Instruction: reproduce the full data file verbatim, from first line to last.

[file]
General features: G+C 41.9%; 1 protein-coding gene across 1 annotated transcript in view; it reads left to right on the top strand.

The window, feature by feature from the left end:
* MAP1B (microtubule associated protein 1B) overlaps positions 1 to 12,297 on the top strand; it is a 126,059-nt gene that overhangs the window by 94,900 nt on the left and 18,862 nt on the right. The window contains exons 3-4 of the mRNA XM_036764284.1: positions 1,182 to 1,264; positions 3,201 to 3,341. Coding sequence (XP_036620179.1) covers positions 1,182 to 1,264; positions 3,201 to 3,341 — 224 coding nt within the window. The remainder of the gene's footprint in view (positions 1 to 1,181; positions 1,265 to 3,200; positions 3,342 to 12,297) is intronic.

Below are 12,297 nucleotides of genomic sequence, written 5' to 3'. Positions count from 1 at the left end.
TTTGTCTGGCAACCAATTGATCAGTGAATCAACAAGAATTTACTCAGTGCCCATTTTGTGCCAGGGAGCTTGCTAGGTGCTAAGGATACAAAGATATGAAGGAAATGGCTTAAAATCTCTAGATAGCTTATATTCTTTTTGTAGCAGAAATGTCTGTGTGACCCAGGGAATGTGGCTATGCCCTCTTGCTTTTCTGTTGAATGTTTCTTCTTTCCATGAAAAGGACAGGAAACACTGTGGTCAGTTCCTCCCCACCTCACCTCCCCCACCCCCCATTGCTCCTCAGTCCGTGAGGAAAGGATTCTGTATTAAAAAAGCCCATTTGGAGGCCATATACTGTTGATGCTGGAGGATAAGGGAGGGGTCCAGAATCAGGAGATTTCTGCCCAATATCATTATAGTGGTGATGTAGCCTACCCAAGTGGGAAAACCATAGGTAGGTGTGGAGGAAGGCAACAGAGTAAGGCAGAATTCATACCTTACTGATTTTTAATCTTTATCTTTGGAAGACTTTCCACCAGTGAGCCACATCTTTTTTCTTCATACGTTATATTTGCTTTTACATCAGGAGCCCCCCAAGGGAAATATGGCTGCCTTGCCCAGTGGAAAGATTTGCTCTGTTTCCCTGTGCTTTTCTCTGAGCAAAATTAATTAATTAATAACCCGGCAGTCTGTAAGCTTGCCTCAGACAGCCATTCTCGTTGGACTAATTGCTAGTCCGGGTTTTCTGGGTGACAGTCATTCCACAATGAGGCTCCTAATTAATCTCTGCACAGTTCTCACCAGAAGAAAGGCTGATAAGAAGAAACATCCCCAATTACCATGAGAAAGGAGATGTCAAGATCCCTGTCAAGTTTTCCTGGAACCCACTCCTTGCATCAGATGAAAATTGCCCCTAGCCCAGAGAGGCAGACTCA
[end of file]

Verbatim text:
General features: G+C 41.9%; 1 protein-coding gene across 1 annotated transcript in view; it reads left to right on the top strand.

The window, feature by feature from the left end:
* MAP1B (microtubule associated protein 1B) overlaps positions 1 to 12,297 on the top strand; it is a 126,059-nt gene that overhangs the window by 94,900 nt on the left and 18,862 nt on the right. The window contains exons 3-4 of the mRNA XM_036764284.1: positions 1,182 to 1,264; positions 3,201 to 3,341. Coding sequence (XP_036620179.1) covers positions 1,182 to 1,264; positions 3,201 to 3,341 — 224 coding nt within the window. The remainder of the gene's footprint in view (positions 1 to 1,181; positions 1,265 to 3,200; positions 3,342 to 12,297) is intronic.

Below are 12,297 nucleotides of genomic sequence, written 5' to 3'. Positions count from 1 at the left end.
TTTGTCTGGCAACCAATTGATCAGTGAATCAACAAGAATTTACTCAGTGCCCATTTTGTGCCAGGGAGCTTGCTAGGTGCTAAGGATACAAAGATATGAAGGAAATGGCTTAAAATCTCTAGATAGCTTATATTCTTTTTGTAGCAGAAATGTCTGTGTGACCCAGGGAATGTGGCTATGCCCTCTTGCTTTTCTGTTGAATGTTTCTTCTTTCCATGAAAAGGACAGGAAACACTGTGGTCAGTTCCTCCCCACCTCACCTCCCCCACCCCCCATTGCTCCTCAGTCCGTGAGGAAAGGATTCTGTATTAAAAAAGCCCATTTGGAGGCCATATACTGTTGATGCTGGAGGATAAGGGAGGGGTCCAGAATCAGGAGATTTCTGCCCAATATCATTATAGTGGTGATGTAGCCTACCCAAGTGGGAAAACCATAGGTAGGTGTGGAGGAAGGCAACAGAGTAAGGCAGAATTCATACCTTACTGATTTTTAATCTTTATCTTTGGAAGACTTTCCACCAGTGAGCCACATCTTTTTTCTTCATACGTTATATTTGCTTTTACATCAGGAGCCCCCCAAGGGAAATATGGCTGCCTTGCCCAGTGGAAAGATTTGCTCTGTTTCCCTGTGCTTTTCTCTGAGCAAAATTAATTAATTAATAACCCGGCAGTCTGTAAGCTTGCCTCAGACAGCCATTCTCGTTGGACTAATTGCTAGTCCGGGTTTTCTGGGTGACAGTCATTCCACAATGAGGCTCCTAATTAATCTCTGCACAGTTCTCACCAGAAGAAAGGCTGATAAGAAGAAACATCCCCAATTACCATGAGAAAGGAGATGTCAAGATCCCTGTCAAGTTTTCCTGGAACCCACTCCTTGCATCAGATGAAAATTGCCCCTAGCCCAGAGAGGCAGACTCA